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Can someone please provide code (any language will do, but I write the .Net languages and VB6) for an algorithm that rounds numbers ending with 5 towards a given number?

RoundTo(double value, double toWards, int numberOfDigitsBehindComma)

RoundTo(1.25,1,1)=1.2 RoundTo(1.25,2,1)=1.3

RoundTo(1.26,1,1)=1.3 RoundTo(1.24,2,1)=1.2

Include a solution for negative numbers please.

EDIT: There seems to be a lot of confusion about my requirements I will fill in all the Assertions that the resulting code has to meet. My solution does so.

  [TestMethod]
   public void RoundTowards()
   {
      double x=3.44;double y=3.45;double z=4.45;
      double a = 3.51; double b = 4.5001; double c = -1.14; double d = -1.15;
      var mean=4;
      Assert.AreEqual(3.4,x.RoundTowards(mean,1));
      Assert.AreEqual(3.5, y.RoundTowards(mean, 1));
      Assert.AreEqual(4.4, z.RoundTowards(mean, 1));
      Assert.AreEqual(3.5, a.RoundTowards(mean, 1));
      Assert.AreEqual(4.5, b.RoundTowards(mean, 1));
      mean = 5;
      Assert.AreEqual(3.4, x.RoundTowards(mean, 1));
      Assert.AreEqual(3.5, y.RoundTowards(mean, 1));
      Assert.AreEqual(4.5, z.RoundTowards(mean, 1));
      Assert.AreEqual(3.5, a.RoundTowards(mean, 1));
      Assert.AreEqual(4.5, b.RoundTowards(mean, 1));
      mean = 3;
      Assert.AreEqual(3.4, x.RoundTowards(mean, 1));
      Assert.AreEqual(3.4, y.RoundTowards(mean, 1));
      Assert.AreEqual(4.4, z.RoundTowards(mean, 1));
      Assert.AreEqual(3.5, a.RoundTowards(mean, 1));
      Assert.AreEqual(4.5, b.RoundTowards(mean, 1));
      Assert.AreEqual(Math.Round(-1.1,4),Math.Round( c.RoundTowards(mean, 1),4));
      Assert.AreEqual(Math.Round(-1.1,4),Math.Round(d.RoundTowards(mean, 1),4));
      mean = -2;
      Assert.AreEqual(Math.Round(3.4,4),Math.Round( x.RoundTowards(mean, 1),4));
      Assert.AreEqual(Math.Round(3.4,4),Math.Round( y.RoundTowards(mean, 1),4));
      Assert.AreEqual(Math.Round(4.4,4),Math.Round( z.RoundTowards(mean, 1),4));
      Assert.AreEqual(Math.Round(3.5,4),Math.Round( a.RoundTowards(mean, 1),4));
      Assert.AreEqual(Math.Round(4.5,4),Math.Round( b.RoundTowards(mean, 1),4));
      Assert.AreEqual(Math.Round(-1.1, 4), Math.Round(c.RoundTowards(mean, 1), 4));
      Assert.AreEqual(Math.Round(-1.2, 4), Math.Round(d.RoundTowards(mean, 1), 4));

   }

    [TestMethod]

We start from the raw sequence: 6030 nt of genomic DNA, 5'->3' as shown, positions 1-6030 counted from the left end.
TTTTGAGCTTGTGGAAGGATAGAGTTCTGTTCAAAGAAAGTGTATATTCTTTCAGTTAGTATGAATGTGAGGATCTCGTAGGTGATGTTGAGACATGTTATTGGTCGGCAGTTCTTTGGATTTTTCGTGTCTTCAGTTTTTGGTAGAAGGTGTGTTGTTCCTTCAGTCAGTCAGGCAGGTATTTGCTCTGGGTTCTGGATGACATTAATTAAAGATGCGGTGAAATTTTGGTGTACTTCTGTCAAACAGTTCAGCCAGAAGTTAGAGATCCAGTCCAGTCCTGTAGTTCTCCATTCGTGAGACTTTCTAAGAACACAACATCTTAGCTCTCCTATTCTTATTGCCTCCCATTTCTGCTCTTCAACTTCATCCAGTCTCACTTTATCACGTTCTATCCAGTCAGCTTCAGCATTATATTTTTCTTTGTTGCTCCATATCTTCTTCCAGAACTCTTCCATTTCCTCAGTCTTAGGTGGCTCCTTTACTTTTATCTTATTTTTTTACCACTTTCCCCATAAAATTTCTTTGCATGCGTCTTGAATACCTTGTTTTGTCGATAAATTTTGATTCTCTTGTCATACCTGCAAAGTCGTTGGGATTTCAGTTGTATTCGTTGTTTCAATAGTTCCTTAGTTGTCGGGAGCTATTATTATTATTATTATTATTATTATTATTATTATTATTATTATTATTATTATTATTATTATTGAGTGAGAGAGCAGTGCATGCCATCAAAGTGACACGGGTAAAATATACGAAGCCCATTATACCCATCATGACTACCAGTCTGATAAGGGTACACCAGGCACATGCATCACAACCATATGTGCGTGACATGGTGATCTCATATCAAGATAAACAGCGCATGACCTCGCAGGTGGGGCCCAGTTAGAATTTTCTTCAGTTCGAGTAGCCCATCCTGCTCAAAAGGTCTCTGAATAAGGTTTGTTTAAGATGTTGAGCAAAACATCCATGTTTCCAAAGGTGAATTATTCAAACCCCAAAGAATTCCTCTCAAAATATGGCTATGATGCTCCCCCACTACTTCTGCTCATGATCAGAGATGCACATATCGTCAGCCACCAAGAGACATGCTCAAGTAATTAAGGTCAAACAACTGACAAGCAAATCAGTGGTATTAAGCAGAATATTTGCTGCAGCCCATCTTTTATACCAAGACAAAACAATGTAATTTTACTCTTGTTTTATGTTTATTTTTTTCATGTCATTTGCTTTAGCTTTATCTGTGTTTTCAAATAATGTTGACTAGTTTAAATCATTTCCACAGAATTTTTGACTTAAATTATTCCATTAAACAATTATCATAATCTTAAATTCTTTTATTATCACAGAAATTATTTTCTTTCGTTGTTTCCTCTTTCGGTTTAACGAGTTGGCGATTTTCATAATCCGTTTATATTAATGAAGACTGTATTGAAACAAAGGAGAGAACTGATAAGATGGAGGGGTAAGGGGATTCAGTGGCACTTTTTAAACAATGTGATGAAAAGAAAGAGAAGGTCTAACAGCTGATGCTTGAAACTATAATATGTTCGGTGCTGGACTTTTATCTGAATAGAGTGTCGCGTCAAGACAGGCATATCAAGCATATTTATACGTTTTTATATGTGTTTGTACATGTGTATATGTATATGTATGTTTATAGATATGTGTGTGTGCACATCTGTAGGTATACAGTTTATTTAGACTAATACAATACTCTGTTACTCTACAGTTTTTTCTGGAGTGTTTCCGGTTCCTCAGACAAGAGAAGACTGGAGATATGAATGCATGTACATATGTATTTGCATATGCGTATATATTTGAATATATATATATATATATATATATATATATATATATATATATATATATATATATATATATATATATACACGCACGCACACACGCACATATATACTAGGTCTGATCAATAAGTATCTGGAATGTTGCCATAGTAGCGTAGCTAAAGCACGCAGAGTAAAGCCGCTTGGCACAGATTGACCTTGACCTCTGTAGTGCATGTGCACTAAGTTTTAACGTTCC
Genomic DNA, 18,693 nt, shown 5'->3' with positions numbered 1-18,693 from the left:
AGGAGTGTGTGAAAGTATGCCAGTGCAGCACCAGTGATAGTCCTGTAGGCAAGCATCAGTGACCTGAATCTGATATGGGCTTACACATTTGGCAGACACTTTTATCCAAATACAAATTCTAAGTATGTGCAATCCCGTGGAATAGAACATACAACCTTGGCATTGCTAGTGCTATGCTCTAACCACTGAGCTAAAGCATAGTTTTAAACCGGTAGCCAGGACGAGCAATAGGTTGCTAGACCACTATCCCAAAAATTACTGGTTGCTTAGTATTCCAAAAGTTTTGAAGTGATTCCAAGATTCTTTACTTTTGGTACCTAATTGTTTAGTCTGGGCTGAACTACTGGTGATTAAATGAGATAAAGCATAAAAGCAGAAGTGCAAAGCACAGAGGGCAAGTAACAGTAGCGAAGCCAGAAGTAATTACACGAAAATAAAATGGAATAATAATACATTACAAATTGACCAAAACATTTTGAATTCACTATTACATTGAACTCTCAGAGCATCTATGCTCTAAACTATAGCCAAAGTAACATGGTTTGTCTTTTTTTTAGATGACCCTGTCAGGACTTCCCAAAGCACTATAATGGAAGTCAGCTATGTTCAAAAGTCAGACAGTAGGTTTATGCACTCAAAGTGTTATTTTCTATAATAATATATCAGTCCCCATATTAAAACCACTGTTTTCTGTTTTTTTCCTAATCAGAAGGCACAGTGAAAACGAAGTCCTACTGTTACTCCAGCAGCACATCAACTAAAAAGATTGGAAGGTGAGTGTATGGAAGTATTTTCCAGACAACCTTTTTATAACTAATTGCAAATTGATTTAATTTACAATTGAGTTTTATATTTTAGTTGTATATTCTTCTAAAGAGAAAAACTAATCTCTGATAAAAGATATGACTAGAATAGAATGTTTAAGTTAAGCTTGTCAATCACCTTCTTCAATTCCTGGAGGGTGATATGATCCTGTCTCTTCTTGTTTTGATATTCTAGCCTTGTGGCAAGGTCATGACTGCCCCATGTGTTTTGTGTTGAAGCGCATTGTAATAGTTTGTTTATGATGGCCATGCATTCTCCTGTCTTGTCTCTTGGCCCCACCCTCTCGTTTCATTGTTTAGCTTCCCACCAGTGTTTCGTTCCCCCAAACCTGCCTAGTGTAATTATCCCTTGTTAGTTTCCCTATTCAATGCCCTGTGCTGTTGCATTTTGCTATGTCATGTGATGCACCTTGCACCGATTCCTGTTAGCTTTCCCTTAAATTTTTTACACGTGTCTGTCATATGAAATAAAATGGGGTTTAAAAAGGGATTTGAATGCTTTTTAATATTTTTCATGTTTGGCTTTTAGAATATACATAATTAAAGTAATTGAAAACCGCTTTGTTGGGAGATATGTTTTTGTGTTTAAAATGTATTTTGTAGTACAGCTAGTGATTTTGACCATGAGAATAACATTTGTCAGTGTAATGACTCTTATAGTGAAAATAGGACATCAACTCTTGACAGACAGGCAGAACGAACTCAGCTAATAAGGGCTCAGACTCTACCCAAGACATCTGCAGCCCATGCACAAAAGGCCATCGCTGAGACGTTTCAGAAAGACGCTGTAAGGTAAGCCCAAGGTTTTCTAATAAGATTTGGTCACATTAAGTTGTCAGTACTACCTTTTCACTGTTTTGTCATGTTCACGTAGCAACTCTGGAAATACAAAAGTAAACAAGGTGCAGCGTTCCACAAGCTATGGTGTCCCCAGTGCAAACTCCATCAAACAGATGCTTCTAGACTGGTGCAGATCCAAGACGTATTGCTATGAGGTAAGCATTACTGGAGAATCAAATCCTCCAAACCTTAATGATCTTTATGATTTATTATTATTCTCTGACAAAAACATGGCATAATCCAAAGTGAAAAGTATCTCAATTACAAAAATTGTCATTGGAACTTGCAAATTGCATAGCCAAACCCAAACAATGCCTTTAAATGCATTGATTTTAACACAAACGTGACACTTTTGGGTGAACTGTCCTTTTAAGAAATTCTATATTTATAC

public void RoundTowardsTowardZero()
    {
        double x = 3.45; double y = -3.45;
        double a = -3.551; double b = 4.551; double c = 4.5500001; double d = 4.5501;
        var mean = 0;
        Assert.AreEqual(3.4, x.RoundTowards(mean, 1));
        Assert.AreEqual(-3.4, y.RoundTowards(mean, 1));
        Assert.AreEqual(-3.6, a.RoundTowards(mean, 1));
        Assert.AreEqual(4.6, b.RoundTowards(mean, 1));
        Assert.AreEqual(4.5, c.RoundTowards(mean, 1));
        Assert.AreEqual(4.6, d.RoundTowards(mean, 1));

    }

  [TestMethod]
  public void Test14_55()
  {
      Assert.AreEqual((14.55).RoundTowards(9, 1) ,14.5);
      Assert.AreEqual((14.55).RoundTowards(15,1), 14.6);
  }

  [TestMethod]
  public void Test14_5499999()
  {
      Assert.AreEqual((14.54999999).RoundTowards(9, 1) ,14.5);
      Assert.AreEqual((14.54999999).RoundTowards(15,1), 14.6);
  }

Thanks!!!

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6 Answers 6

up vote 2 down vote accepted
+100

I think all the solutions here are too complicated. Your problem seems to be that you want to be able to control the direction of rounding when you are exactly at the midpoint. You can reduce the problem of having N digits trailing the decimal point just by multiplying and then dividing by an integer power of 10, so it's enough to fix this for the case where the "5" is right after to the decimal point. If you want to round number x so that e.g. 0.5 is rounded upwards to 1, you just do

result = floor(x + 0.5);

If you want to round x so that 0.5 is rounded downwards to 0, you just do

result = ceil(x - 0.5);

These work because if x = 0.5, floor(x + 0.5) = floor(1) = 1, and ceil(x - 0.5) = ceil(0) = 0. To see that other numbers are rounded always correctly,

x = 0.4: floor(x + 0.5) = floor(0.9) = 0
         ceil(x - 0.5) = ceil(-0.1) = 0
x = 0.6: floor(x + 0.5) = floor(1.1) = 1
         ceil(x - 0.5) = ceil(0.1) = 1

so the whole code becomes:

double RoundTo(double value, double towards, int digits) {
  double mult = pow(10, digits); /* to handle variable number of digits */
  bool downwards = (towards < value);
  value *= mult; /* scale */
  value = (downwards ? ceil(value - 0.5)    /* round midpoint downwards */
                     : floor(value + 0.5)); /* round midpoint upwards   */
  return value / mult; /* scale back */
}

This solution also offloads the whole process to the actual mathematics library and your CPU's ALU, and is therefore very robust. This handles obviously negative numbers without any extra tweaking, and works correctly with infinities etc.

share|improve this answer
    
Thank you, this solution resembles my own most, but is more concise. It only does not cater for the cases where the final five is stored as 499999999999 or 5000000001, which is common when you work with floating point variables. I solved this by providing a small addition/subtraction four positions further behind the desired rounding position. But I am unsuere whether this is the best approach. –  Dabblernl Oct 29 '11 at 8:48